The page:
The purchaser should make sure that any person on the seller side that is critical, in its view, to the continued success of the acquired entity/assets or to the profitability of the transaction, is addressed in the stock purchase agreement, asset purchase agreement or other simultaneously executed contracts. Purchasers and sellers generally contemplate how the owners and shareholders and highest-level executives and officers will be affected by the transaction.

They do not always, however, contemplate how the transaction will affect mid- or lower-level executives, officers and employees and, in certain situations, those mid- or lower-level personnel are critical to the short-term or even long-term functioning of the business.

Baskets and Caps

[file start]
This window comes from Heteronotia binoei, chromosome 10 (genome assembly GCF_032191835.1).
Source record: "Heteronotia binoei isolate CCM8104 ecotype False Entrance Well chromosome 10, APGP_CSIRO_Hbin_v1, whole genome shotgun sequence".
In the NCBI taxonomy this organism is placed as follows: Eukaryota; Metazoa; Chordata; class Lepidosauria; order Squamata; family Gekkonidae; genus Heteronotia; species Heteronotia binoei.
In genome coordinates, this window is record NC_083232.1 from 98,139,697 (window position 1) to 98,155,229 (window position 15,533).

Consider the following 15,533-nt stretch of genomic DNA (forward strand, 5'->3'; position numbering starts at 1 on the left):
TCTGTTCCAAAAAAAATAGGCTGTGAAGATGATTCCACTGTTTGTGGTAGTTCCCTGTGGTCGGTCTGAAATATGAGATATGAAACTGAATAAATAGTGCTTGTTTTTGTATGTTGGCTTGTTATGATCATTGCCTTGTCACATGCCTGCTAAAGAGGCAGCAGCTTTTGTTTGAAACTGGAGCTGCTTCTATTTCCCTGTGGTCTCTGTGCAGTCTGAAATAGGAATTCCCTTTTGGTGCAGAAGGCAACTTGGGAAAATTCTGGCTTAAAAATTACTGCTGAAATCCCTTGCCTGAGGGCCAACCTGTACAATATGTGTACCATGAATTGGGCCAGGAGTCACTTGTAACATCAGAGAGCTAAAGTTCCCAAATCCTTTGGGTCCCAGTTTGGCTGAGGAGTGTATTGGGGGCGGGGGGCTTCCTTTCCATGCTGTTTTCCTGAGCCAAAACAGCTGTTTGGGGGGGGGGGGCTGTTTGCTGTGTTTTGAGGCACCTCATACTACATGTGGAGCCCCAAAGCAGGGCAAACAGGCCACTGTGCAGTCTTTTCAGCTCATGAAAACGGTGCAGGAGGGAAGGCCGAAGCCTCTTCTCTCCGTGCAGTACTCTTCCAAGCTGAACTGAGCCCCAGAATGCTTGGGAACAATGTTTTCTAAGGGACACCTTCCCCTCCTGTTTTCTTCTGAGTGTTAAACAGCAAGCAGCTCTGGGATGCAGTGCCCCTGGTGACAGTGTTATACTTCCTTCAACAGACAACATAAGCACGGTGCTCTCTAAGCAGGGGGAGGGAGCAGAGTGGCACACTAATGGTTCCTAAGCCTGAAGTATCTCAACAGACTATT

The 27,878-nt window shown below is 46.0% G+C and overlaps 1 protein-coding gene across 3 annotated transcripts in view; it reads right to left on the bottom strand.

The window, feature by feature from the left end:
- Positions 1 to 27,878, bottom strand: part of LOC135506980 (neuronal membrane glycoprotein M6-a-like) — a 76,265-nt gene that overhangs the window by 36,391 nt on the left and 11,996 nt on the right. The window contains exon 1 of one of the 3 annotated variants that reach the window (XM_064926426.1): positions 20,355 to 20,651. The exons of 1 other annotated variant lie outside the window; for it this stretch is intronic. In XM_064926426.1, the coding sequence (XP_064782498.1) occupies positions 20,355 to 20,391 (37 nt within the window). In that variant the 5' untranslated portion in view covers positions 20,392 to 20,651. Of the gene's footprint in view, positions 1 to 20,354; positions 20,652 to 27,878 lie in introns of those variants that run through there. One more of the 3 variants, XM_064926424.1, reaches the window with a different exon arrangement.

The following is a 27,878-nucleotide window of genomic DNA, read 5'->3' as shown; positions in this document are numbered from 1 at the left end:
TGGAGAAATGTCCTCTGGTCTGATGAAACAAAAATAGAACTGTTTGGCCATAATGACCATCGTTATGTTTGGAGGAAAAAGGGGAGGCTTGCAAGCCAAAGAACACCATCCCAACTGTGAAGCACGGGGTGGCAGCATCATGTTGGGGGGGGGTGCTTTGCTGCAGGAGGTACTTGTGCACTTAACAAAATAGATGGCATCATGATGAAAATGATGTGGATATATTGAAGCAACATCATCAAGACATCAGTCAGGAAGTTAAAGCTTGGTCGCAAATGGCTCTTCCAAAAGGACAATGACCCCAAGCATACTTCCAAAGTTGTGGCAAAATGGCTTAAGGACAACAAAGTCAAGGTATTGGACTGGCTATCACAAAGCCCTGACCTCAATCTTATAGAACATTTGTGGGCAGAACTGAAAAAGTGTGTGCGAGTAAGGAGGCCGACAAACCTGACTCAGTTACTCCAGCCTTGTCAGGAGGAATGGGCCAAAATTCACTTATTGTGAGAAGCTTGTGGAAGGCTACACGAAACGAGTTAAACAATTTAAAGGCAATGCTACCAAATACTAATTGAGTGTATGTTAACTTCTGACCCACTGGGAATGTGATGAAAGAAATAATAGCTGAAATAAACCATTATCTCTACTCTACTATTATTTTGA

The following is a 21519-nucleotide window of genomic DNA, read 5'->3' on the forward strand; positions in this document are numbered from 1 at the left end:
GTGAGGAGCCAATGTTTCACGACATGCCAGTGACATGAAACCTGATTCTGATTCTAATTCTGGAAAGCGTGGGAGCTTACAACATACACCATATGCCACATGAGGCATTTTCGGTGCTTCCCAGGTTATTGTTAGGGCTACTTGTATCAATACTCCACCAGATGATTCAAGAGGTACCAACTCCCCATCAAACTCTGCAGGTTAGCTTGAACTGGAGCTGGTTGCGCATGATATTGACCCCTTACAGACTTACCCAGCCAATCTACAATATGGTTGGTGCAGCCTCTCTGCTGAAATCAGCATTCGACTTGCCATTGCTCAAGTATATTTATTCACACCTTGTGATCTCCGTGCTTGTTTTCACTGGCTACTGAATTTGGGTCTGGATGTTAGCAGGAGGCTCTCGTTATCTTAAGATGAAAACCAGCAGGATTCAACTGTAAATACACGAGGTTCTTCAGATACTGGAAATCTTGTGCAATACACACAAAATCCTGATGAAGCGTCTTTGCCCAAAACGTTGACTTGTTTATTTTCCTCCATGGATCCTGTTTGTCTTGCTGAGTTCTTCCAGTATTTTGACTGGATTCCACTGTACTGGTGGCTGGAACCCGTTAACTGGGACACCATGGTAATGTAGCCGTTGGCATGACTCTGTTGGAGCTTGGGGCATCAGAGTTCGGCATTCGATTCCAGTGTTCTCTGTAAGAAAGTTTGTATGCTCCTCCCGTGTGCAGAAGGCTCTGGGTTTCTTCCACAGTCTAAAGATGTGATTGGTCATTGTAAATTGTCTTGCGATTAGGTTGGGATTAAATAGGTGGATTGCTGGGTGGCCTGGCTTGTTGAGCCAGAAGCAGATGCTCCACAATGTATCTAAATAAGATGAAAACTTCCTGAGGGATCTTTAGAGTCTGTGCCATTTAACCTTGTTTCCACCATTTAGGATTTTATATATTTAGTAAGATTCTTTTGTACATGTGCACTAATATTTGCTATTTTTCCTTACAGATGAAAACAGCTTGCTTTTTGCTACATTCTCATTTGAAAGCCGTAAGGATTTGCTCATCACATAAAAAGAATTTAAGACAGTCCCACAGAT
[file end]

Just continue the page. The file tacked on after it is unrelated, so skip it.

The purchaser and seller should also consider the confines of any limitation-of-losses provision. The parties can agree that any damages identified by the purchaser are not subject to indemnification by the seller unless and until they exceed a certain threshold amount — i.e., a basket — in order to avoid low-dollar disputes. The parties can also agree, for instance, to limit the seller’s liability with certain exceptions in the case of intentional misrepresentation, willful breach, gross negligence or otherwise.

Boilerplate Provisions

Finally, the parties should not overlook the value of negotiating boilerplate provisions, such as those addressing:

  • Jurisdiction or venue;
  • Jury waiver; and
  • The prevailing party’s right to attorney fees.

Each of these provisions can be used to a party’s advantage or disadvantage if litigation, or the threat of litigation, arises. In these types of transactions, oftentimes, the purchaser is not located in the same county, state or even country as the seller and, in this regard, if the seller is skeptical that the purchaser will honor any post-purchase price adjustments or otherwise, the seller may find it advantageous to get the purchaser to consent to jurisdiction in its home state.